Born of God (book review)

Sermons from John, Chapter 1
By D. Martyn Lloyd-Jones
The Banner of Truth. 479 pages. £17.50
ISBN 978 1 848 711 259

‘Do you know what is the matter with us? I will tell you. We none of us really believe in the Lord Jesus Christ!’

This was the bold statement made by Dr. Martyn Lloyd-Jones to his congregation in Westminster Chapel, London, in the opening sermon of a series on the first chapter of the gospel of John in October 1962 (the beginning of his final series in John which ran at intervals until his retirement in 1968).

This series of 32 sermons is not, as in most of his other sermon series, a verse-by-verse exposition of John 1, but, rather, he explains, ‘to pick out the application to the state and condition of the Christian in the world’. The focus of the sermons is on two main themes and verses: ‘The relationship between law and grace’ (ten sermons on John 1.17) and ‘The assurance of salvation’ (18 sermons on John 1.12-13).

You might think 500 pages of such sermons preached almost 50 years ago might be both tedious in style and dated in application. But you would be wrong on both counts. They are both readable in their language (apart from occasional words like ‘concupiscence’ and ‘marasmic’) and relevant (for example, just substitute ‘Iraq’ for ‘Cuba’ in the sermon preached during the missile crisis on October 28 1962).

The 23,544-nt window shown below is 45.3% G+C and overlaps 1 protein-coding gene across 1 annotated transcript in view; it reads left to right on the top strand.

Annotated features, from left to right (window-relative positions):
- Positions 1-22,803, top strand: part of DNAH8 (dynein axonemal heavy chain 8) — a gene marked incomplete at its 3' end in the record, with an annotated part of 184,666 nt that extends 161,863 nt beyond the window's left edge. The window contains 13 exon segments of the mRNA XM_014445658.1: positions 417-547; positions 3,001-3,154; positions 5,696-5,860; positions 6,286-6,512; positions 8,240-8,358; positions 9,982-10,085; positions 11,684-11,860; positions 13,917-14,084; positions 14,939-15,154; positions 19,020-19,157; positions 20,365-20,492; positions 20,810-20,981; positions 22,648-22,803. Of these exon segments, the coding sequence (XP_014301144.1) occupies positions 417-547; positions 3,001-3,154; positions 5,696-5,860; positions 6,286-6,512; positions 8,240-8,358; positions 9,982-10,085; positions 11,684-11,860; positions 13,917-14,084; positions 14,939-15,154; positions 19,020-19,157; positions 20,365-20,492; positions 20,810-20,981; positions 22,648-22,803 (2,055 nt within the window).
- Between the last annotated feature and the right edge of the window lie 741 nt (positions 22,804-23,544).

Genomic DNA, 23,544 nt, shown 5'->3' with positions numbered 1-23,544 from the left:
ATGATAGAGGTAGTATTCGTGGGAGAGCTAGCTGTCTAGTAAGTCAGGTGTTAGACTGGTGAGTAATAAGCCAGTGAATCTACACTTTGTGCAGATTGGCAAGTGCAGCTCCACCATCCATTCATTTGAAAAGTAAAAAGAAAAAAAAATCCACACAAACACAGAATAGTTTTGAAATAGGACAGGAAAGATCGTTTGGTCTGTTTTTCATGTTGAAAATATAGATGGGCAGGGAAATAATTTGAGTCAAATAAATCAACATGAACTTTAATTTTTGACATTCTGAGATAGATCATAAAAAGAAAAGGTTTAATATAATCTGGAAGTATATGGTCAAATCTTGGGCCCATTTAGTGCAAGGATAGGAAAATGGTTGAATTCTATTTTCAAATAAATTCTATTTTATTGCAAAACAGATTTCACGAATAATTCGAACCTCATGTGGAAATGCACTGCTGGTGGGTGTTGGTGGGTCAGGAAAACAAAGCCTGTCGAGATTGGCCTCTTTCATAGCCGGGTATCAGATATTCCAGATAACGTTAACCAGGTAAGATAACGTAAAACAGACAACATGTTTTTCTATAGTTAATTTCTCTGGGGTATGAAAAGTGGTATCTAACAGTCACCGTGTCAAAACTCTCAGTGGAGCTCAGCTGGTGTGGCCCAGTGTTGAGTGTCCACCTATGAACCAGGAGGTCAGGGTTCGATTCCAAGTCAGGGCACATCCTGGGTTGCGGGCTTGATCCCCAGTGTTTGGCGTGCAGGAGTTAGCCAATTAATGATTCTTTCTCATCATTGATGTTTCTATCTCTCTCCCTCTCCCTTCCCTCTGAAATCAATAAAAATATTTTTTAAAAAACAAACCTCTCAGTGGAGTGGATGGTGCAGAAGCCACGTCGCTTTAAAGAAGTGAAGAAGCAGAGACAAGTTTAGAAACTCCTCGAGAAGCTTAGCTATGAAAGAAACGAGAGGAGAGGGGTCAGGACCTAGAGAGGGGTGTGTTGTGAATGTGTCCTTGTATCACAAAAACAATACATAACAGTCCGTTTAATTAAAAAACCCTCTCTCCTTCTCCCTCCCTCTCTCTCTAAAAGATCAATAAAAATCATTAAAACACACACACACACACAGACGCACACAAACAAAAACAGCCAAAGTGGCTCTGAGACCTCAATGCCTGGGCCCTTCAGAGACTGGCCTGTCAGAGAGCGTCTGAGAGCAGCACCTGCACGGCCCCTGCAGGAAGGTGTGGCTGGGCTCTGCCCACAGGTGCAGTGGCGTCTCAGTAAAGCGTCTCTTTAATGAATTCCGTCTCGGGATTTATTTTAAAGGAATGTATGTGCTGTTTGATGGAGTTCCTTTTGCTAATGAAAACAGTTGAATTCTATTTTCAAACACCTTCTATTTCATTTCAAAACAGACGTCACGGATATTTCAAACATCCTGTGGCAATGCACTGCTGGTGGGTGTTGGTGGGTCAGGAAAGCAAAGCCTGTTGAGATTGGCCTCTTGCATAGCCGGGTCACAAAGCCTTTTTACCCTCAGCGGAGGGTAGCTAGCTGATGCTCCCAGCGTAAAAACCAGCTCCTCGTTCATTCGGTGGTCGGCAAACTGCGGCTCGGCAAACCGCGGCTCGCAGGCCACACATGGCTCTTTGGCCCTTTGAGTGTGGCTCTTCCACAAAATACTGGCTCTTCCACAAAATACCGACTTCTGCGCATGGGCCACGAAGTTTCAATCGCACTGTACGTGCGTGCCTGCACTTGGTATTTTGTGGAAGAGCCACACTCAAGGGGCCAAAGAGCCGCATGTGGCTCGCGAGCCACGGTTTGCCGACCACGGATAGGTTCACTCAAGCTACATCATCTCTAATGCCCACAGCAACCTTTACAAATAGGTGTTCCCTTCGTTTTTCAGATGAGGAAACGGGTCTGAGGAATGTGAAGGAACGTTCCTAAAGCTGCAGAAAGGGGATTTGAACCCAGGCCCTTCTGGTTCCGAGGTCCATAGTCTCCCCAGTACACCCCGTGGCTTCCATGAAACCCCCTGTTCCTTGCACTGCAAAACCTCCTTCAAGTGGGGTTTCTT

Focus on Christ

Read again the opening statement and ask yourself if, half a century later, it is any less true of Christians today. The timeless teaching of these sermons on our desperate human condition and the glorious gospel of Christ might still fulfil the original aim of the preacher to challenge us to focus again on Christ. ‘Look to him, look at him, and stay there until you have seen him and know him and are amazed and astonished. And you will find that you will be filled with life, life anew, life that is life indeed, life that is life eternal.’

Peter J. Grainger,
pastor of Charlotte Chapel, Edinburgh, 1992-2009, & Director of ‘2 Timothy 4’ — ‘strengthening Scottish preaching’